Natural connective tissue has replaced the surgical implant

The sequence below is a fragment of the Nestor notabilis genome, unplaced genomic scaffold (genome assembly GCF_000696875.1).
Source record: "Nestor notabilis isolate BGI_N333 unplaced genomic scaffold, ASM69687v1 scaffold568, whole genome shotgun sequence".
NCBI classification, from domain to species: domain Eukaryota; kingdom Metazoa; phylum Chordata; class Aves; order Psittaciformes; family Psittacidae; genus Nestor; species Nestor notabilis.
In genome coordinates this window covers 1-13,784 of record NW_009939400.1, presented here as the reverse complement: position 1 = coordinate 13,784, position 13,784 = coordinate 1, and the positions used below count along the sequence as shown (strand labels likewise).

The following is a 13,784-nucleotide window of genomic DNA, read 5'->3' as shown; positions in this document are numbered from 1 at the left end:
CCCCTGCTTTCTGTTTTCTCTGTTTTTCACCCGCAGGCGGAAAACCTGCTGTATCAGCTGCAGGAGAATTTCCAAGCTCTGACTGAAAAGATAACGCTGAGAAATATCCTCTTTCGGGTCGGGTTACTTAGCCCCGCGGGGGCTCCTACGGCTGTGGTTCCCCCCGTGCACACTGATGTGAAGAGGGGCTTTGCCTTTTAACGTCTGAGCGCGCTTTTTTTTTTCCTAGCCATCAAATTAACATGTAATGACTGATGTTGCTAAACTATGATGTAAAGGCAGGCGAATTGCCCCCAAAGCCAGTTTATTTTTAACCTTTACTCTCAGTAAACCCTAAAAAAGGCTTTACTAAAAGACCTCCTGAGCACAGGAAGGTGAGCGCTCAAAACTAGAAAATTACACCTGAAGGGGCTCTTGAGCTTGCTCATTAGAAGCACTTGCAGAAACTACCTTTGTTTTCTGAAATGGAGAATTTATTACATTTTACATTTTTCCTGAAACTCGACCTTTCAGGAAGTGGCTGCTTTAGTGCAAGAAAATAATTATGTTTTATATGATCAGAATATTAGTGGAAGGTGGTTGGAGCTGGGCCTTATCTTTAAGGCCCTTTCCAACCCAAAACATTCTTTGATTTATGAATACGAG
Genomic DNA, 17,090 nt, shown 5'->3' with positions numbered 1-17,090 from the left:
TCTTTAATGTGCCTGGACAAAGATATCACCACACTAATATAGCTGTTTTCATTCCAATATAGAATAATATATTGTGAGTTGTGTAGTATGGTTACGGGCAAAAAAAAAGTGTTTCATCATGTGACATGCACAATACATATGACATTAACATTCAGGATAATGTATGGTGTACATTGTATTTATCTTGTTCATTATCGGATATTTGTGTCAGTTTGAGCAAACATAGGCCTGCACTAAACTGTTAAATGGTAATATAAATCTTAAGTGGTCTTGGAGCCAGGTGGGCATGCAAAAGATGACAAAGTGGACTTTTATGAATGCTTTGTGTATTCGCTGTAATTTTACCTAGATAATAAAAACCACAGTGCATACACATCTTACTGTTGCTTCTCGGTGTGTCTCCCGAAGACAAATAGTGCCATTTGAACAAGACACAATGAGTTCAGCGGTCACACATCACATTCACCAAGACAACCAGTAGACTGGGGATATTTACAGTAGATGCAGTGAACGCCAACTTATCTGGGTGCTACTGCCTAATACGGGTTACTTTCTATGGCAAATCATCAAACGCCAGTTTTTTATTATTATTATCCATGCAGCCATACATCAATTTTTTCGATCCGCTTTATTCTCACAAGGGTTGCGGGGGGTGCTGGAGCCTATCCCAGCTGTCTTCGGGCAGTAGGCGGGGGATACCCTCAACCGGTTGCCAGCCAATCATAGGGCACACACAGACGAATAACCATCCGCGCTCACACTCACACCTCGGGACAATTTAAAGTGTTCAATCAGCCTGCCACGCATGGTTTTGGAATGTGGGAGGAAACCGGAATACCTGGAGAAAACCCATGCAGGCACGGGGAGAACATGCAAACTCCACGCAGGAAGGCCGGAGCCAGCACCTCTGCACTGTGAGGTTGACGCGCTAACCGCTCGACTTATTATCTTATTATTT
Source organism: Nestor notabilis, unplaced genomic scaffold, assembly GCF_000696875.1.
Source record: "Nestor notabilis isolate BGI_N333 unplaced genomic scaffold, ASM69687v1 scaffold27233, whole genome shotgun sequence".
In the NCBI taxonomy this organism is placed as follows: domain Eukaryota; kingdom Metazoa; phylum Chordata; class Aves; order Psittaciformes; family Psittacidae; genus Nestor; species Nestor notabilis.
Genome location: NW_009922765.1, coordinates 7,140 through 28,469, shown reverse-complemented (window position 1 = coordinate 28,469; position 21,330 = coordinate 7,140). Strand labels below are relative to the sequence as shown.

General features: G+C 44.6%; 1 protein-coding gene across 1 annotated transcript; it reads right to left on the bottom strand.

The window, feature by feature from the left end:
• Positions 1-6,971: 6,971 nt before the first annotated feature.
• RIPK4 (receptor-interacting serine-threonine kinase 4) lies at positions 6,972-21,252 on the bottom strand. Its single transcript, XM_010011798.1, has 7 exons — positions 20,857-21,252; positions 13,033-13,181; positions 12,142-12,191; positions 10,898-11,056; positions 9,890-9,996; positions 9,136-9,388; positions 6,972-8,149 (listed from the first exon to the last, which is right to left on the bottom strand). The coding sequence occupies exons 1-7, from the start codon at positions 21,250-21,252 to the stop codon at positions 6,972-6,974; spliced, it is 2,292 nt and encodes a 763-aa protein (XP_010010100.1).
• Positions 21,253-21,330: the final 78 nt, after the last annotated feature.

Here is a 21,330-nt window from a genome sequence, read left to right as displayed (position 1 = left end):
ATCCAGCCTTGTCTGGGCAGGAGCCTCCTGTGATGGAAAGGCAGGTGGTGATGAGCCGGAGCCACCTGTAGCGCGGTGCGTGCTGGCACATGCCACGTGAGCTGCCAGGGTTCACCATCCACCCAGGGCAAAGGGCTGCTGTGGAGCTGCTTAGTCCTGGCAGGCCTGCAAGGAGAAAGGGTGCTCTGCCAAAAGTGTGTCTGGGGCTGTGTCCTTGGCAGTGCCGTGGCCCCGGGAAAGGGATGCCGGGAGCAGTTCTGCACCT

Natural connective tissue has replaced the surgical implant Study shows good joint stability after three years Today, at the ISAKOS Congress currently going on in Montreux, Professor Lars Peterson is presenting the results of a 20-patient pilot study for the treatment of anterior cruciate ligament injuries. Three years after the operation, it can now be seen that the implant has been replaced by natural connective tissue that the body itself has built up. - After a 30-36 month follow-up, the implant has been replaced by naturally built up connective tissue, the same tissue that forms the body's own ligaments. The patient has regained the same degree of stability as with an uninjured knee, says Professor Lars Peterson. In the study, twenty patients underwent operations using the so-called augmentation technique where one takes tendon tissue from the patient's own patella and strengthens it with Artimplant's implant. Cruciate Ligament Injuries Every year approximately a million people in the Western world are impacted by anterior cruciate ligament injuries. In Sweden, a torn anterior cruciate ligament is responsible for 85 percent of all debilitating knee injuries that affect athletes involved in team sports and downhill skiing. Half of the injured cruciate ligaments are not operated on, but rather treated with physiotherapy to compensate for the joint's lost stability. The long-term results have often been poor because of increasing wear and tear injuries to the cartilage and other structures in the joint. Artimplant Artimplant focuses on problem solutions in the field of reconstructive surgery. Artimplant is active in research and development, manufacturing and marketing biologically degradable implants with the goal of recreating active lives. The material the company has developed builds on a new technology that opens up new markets in the field of orthopedic surgery and a variety of other specialized fields where there are significant medical needs. After many years of development work, Artimplant is now entering a marketing phase. Among other things, Artimplant has developed and patented a number of different decomposable ligament implants, which are going through clinical trials. The company is now focusing on three prioritized areas with the degradable material: augmentation device for anterior cruciate ligament reconstruction, hand surgery and augmentation sutures. Artimplant is listed on the OM Stockholm Stock Exchange's O-List. For further information, please contact: Ulf Åkerblom, Director Corporate Communications Phone: +46 31 746 56 00 Mobile: +46 709 67 59 99 E-mail: ulf.akerblom@artimplant.se Anders Cedronius, CEO Phone: +46 31 746 56 89 Mobile: +46 706 42 27 45 E-mail: anders.cedronius@artimplant.se Website: www.artimplant.se Biography Lars Peterson, Professor Lars Peterson is Clinical Director at Gothenburg Medical Center, GMC, associated company to Artimplant AB. Lars Peterson has together with Professor Anders Lindahl and Anders Nilsson, MD developed a method for cartilage replacement, which Harvard Medical School in 1994 appointed to be one of the ten most significant medical progresses. Lars Peterson has published more than 150 research publications within orthopaedic and sports injuries and has also been co- author in a large number of literature works, amongst others "Sports injuries" that has been translated into 10 different languages. In 1981-86 Mr. Peterson was the President of Swedish Society of Sports Medicine. During 1984-90 he was chief physician for the Swedish soccer team and he also served as chief physician during the World Championship in soccer in France 1998. Lars Peterson is presently the President of the International Cartilage Repair Society and the Chairman of AISAB, Artimplant Scientific Advisory Board. Artimplant Corporate profile Background - The Company Artimplant focuses on solving problems in the field of reconstructive surgery. The company's innovative and degradable material supports the body's unique ability to repair and regenerate itself. The specifically designed products give patients new chances to return to a healthy and active life. A prioritized product, close to being launched on the market, is an augmentation device for reconstruction of the anterior cruciate ligament, a so-called ACL (ACL - Anterior Cruciate Ligament) augmentation device. This product is currently in the certification phase to receive a CE-Mark from the "Notified Body" and approval is expected during summer 2001. In the next few years, Artimplant anticipates being able to certify a number of other products for orthopedics and hand surgery. In the field of hand surgery, studies with Artimplant's material are being conducted for arthrosis and ligament injury in the thumb. The company is planning to start clinical trials with augmentation sutures for thorax surgery during the fall of 2001. Anterior Cruciate Ligament Injuries The importance and functioning of the knee The functioning of the knee is of the utmost significance in everyone's daily life. The knee is a joint that combines strength and motion in a way that none of the body's other joints do. Whether it is a matter of taking a walk, jogging, running or jumping, the knee is the strong, stable basis for motion. The anterior cruciate ligament is the most important stabilizing structure in the knee joint. A ruptured anterior cruciate ligament in the knee is the most commonly occurring ligament injury. The condition affects leading athletes, and in particular, athletes who play soccer, handball, and basketball as well as downhill skiers. An injured anterior cruciate ligament limits opportunities for a physically active life. In the long run, a torn anterior cruciate ligament often leads to disabling wear and tear injuries to other structures in the knee. Anterior cruciate ligament injuries in the knee also entail significant costs for the society. Ligament Structure The Anterior cruciate ligament is made of collagen (a fibrous, connective tissue), which is positioned intra-articularly, i.e. inside the knee joint. The anterior cruciate ligament is approximately 10 mm wide and 40 mm long. The Function of the Cruciate Ligament The anterior cruciate ligament is the ligament that stabilizes all the specific motion that occurs in the knee. The ligament prevents the tibia - the shinbone - from sliding forwards in relation to the femur - the thighbone. For the most part, the anterior cruciate ligament stabilizes the motion so that we cannot rotate, twist, or hyperextend the knee joint. The anterior cruciate ligament also protects the knee joint's ability to bend inwards and outwards when the other ligaments are missing. The Consequences of an Injury When the anterior cruciate ligament is injured and cannot perform its protective functions, movements in the knee become unstable and uncontrolled. This leads to an inability to do all the daily activities that require movement in the knee joint. It is also well known that an anterior cruciate ligament injury speeds up the process of wear and tear to the joint cartilage, which then leads to decreased movement and pronounced pain problems for those who are affected. Surgical reconstruction offers the best prognosis for those who are affected by an anterior cruciate ligament injury. Competing Methods Conservative Treatment Conservative treatment entails doing without surgical measures and trying to compensate for lost joint stability with ongoing physiotherapy and adapted muscular exercises. The long-term results of this treatment method are often unsatisfactory because of successively increasing wear and tear injuries to the other structures in the knee. Reconstruction with Transplantation Patellar Tendon At the present time, the most common operative technique in anterior cruciate ligament reconstruction is to replace the injured ligament with a portion of the patient's own patellar tendon. One of the disadvantages to this method is that the elasticity and strength of the tendon tissue decreases after a few weeks, which increases the risk of rupture or stretching and thereby unsatisfactory joint stability during rehabilitation and afterwards. Measurements suggest that the inserted tendon tissue never achieves the strength of a healthy anterior cruciate ligament. Not infrequently, there are also complications at the donor site itself. Hamstring Approximately 25 % of the anterior cruciate ligament operations that occur today use tendon from the inside of the rear portion of the thigh - from the hamstring - instead of a portion of the patellar tendon. The advantage to this method is that it causes fewer problems at the donor site. The disadvantage is that these tendons are harder to connect to bone in the patellar tendon. Clinical Results The long-term follow-ups that were performed after cruciate ligament reconstruction with autograft tissue have shown a significant complication frequency. A study that was performed at Sahlgrenska University Hospital in Gothenburg and that was presented at the Swedish Society of Medicine Convention in 1999 evaluated functional and objective observations four to seven years after surgery and compared them with clinical results after a two-year follow-up. The conclusions included the fact that the results four to seven years after reconstruction were worse than those obtained after two years. One in four patients had had another operation before the monitoring performed four-seven years after the first operation. Other larger compilations of long-term results that have been performed have shown that, on average, in almost 40% of the cases complications in the form of pain, limited mobility or wear and tear in the autograft material arise 4.5 years after the operation. Non-degradable Implant The non-degradable implants that were used previously as prostheses in anterior cruciate ligament reconstruction have not been able to fulfill the requirements that were placed on them and have therefore to a large extent been withdrawn from the market. None of these prosthetics were manufactured from material that was developed for the principal purpose of being used in cruciate ligament reconstruction. Artimplant's Augmentation Device for Anterior Cruciate Ligament Injuries If a ligament or a tendon tears, a biological defect arises. The "ligament cells" are not capable of bridging over defects. On the other hand, a biodegradable scaffold, with the same mechanical characteristics as a healthy ligament, together with autograft tissue can create the requisite conditions for the formation of a new ligament. The scaffold, or implant, replaces the injured ligament so that the joint's function and stability are maintained before the scaffold is successively broken down through the effects of bodily fluids and replaced with endogenous ligament tissue. While the implant maintains the functionality of the cruciate ligament, the body's own cells have the opportunity to grow into the implant and form a functional biological unit. This is possible because the implant is biocompatible and possesses mechanical characteristics that correspond to a natural cruciate ligament. Over the long term, the implant loses its strength, being broken down through the effect of water in the body ("hydrolysis") into small molecules that can pass through the body's membranes. It is important that the implant break down at a rate that is as slow as the rate at which the body's cells are able to form new support tissue. As the implant is exposed to mechanical stresses, the cells are stimulated to form a new ligament. A natural ligament consists in large part of connective tissue (collagen) that can be compared with the fibers of a rope. The collagen is responsible for mechanical characteristics like strength and a certain amount of ductility. As the fibrous material in Artimplant's ligament implant is spun and woven using a tested technology, the resultant strength and elasticity characteristics are equivalent to those found in a natural cruciate ligament. The body's cells infiltrate the ligament implant to build up a natural ligament as the implant is being broken down. Laboratory studies of Artimplant's cruciate ligament implant have shown that the degradation occurs at a rate that is slow enough to enable the endogenous connective tissue to fill in. Animal testing has shown that the ligament implant is biocompatible and that it recreates satisfactory joint stability. The testing has also confirmed that the implant can handle the mechanical stresses that normally arise in a knee and that the rate of degradation does not fall below the minimum limit (>12 months). [REMOVED GRAPHICS] Artimplant's augmentation device for the anterior cruciate ligament Market Potential Approximately a million anterior cruciate ligament injuries occur in the Western world every year. Approximately half of all injuries are treated conservatively. The market potential for implants for ruptured anterior cruciate ligaments is estimated at between 10-15 billion SEK globally. Gothenburg Medical Center In 1998, Artimplant acquired Gothenburg Medical Center, GMC. GMC is a forum for clinical research, application, and training in the field of orthopedic surgery. GMC was started by Professor Lars Peterson and is one of Sweden's leading sports clinics. Artimplant Clinical Academy, a part of GMC, is a research and marketing strategy initiative to enable Artimplant to develop new applications and maintain closer contact with its primary target groups in the field of orthopedic surgery. The clinic collaborates with selected orthopedic clinics around the world in order to develop and disperse expertise about new treatment methods. Artimplant Fact Sheet Founded 1990 Management Anders Cedronius, CEO Lars-Erik Nygren, CFO Hans Bertilsson, Research Director Ulf Åkerblom, Director Corporate Communications Mikael Nordh, Director Sales and Marketing Ingrid Ekenman, Medical Director Kristina Lindberg, Director HR Anders Östin, Director Production and Logistics Board Akbar Seddigh, Chairman Anders Cedronius Per Flodin Helge Ramseng Svante Rasmuson Lennart Ribohn Number of Employees 77, 33 of whom work for the subsidiary Gothenburg Medical Center Artimplant is listed on the OM Stockholm Stock Exchange. ------------------------------------------------------------ This information was brought to you by BIT http://www.bit.se The following files are available for download: http://www.bit.se/bitonline/2001/05/17/20010517BIT00780/bit0002.doc http://www.bit.se/bitonline/2001/05/17/20010517BIT00780/bit0002.pdf